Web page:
return s.f;
         return pos;

     then "s" gets allocated to registers b0-b2 and c0-c1, but only b2
     and c1 are ever used.

     So yeah, it makes things pretty simple. I can see how it would have
     been a lot uglier otherwise.

I guess we've finally run into that ugliness now :-(

The ultimate conclusions to draw from this historical exercise are:

- what I said about "we used to have derefs handled like that" is mostly 
correct, although not quite. We did used to have more rich type 
information, and we did decide that offsets calculated at parse time 
were preferable to that type information, although I thought we at one 
point had something like [1] in the tree, which we didn't. Anyway the 
decision to use offsets calculated at parse time seems to have been 
motivated only by simplicity. To be fair, at the time, it *was* simpler.

- [1] and the later patch that replaced it were mostly motivated by RA. 
We will probably end up doing RA after SMxIR translation, but we may 
very likely do RA *before* it as well (tracking e.g. SMx instructions 
with register numbers instead of having def-use chains.) A more salient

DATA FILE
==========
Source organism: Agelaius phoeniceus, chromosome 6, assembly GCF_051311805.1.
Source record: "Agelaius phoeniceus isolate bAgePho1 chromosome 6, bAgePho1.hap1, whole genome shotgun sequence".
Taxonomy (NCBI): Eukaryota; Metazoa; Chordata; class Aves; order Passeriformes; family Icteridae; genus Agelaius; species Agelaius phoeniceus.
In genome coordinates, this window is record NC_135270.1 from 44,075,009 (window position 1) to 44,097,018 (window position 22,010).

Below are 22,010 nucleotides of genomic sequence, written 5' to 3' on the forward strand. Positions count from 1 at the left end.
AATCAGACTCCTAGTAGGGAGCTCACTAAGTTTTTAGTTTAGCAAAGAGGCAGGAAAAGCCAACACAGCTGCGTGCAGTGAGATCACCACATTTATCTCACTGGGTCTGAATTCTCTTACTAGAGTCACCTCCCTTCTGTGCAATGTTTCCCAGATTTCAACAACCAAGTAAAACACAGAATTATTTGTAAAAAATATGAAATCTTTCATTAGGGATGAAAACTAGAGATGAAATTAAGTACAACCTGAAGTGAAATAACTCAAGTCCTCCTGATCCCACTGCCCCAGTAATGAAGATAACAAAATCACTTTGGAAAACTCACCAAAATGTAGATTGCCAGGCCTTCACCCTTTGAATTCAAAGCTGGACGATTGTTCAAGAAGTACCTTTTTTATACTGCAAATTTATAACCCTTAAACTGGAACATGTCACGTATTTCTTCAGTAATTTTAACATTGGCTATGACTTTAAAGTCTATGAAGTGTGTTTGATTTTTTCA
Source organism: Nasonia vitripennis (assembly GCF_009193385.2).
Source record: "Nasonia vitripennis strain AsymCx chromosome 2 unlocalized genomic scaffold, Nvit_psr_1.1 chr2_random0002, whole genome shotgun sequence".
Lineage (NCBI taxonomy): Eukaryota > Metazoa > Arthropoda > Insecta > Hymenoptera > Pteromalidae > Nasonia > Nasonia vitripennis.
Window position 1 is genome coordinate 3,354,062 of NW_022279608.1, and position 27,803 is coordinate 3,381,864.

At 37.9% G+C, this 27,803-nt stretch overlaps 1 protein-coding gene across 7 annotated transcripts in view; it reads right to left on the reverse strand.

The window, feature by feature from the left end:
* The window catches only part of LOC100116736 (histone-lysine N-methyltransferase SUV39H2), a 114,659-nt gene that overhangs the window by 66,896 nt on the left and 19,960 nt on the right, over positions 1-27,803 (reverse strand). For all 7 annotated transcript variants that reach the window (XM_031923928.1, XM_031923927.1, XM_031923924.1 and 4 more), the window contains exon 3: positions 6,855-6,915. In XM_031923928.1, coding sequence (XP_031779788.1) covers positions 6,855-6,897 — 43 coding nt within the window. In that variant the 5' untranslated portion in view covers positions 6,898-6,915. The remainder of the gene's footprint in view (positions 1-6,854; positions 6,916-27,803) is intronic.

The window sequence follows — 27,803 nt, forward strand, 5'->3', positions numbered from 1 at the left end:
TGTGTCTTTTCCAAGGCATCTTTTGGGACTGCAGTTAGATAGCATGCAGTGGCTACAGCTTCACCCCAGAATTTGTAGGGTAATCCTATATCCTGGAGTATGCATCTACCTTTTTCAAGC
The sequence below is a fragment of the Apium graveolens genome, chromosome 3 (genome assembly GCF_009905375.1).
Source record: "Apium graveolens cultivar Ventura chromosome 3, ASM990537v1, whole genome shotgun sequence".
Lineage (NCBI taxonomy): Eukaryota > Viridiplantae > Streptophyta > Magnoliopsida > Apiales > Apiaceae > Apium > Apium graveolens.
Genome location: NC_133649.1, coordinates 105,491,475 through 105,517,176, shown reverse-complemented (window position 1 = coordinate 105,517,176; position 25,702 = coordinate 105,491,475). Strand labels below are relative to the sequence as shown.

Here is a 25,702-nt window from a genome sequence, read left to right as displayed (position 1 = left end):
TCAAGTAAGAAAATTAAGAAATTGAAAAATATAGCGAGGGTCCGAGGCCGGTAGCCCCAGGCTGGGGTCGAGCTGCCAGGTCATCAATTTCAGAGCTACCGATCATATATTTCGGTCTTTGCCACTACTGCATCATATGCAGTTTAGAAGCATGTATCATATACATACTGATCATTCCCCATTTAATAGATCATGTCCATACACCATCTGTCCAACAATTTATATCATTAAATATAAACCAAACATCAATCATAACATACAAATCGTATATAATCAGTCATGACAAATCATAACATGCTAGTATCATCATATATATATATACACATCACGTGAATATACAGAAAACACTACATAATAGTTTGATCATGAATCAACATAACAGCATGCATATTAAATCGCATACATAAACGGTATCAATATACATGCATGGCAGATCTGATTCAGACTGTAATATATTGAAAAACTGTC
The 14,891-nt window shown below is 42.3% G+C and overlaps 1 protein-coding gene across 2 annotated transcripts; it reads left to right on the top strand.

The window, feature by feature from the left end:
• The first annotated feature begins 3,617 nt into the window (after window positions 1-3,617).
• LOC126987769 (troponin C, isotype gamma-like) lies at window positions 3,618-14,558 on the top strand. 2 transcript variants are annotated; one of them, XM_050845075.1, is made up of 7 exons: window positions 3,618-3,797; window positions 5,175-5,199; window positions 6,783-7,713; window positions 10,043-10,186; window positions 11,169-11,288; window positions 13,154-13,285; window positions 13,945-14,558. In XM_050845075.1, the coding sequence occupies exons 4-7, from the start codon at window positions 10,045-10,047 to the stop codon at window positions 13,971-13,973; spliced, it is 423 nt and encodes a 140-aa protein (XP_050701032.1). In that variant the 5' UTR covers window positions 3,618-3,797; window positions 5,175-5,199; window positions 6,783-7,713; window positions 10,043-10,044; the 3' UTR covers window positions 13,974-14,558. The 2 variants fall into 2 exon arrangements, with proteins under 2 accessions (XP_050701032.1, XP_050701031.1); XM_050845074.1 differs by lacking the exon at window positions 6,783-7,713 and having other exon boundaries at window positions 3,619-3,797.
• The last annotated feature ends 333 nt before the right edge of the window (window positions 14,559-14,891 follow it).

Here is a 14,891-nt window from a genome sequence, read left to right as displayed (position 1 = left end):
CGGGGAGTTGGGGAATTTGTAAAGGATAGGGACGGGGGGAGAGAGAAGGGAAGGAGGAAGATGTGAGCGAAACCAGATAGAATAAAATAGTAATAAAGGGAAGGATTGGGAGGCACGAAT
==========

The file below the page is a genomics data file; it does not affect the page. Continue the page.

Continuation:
concern is that I still don't like the idea of having instructions in 
the tree that aren't actually translated (or translatable) to SMxIR, 
which means that we shouldn't have instructions that yield e.g. structs.

The ugliness that we've run into is: how do we emit IR for the following 
variable load?

     struct apple
         int a;
             Texture2D b;
             int c;
         } s;
     } a;

     /* in some expression */

Unlike the SM1 example above, the register numbers don't match up. 
Separately, it's kind of ugly that backend-specific details regarding 
register size and alignment are leaking into the frontend so much. 
Similarly, the amount of code that has to deal with matrix majority is 

The former problem can potentially be solved by embedding multiple 
register offsets into hlsl_deref (one per register type). Neither this 
nor the latter problem are prohibitive, and I was at one point in favour 
of continuing to use register offsets everywhere, but at this point my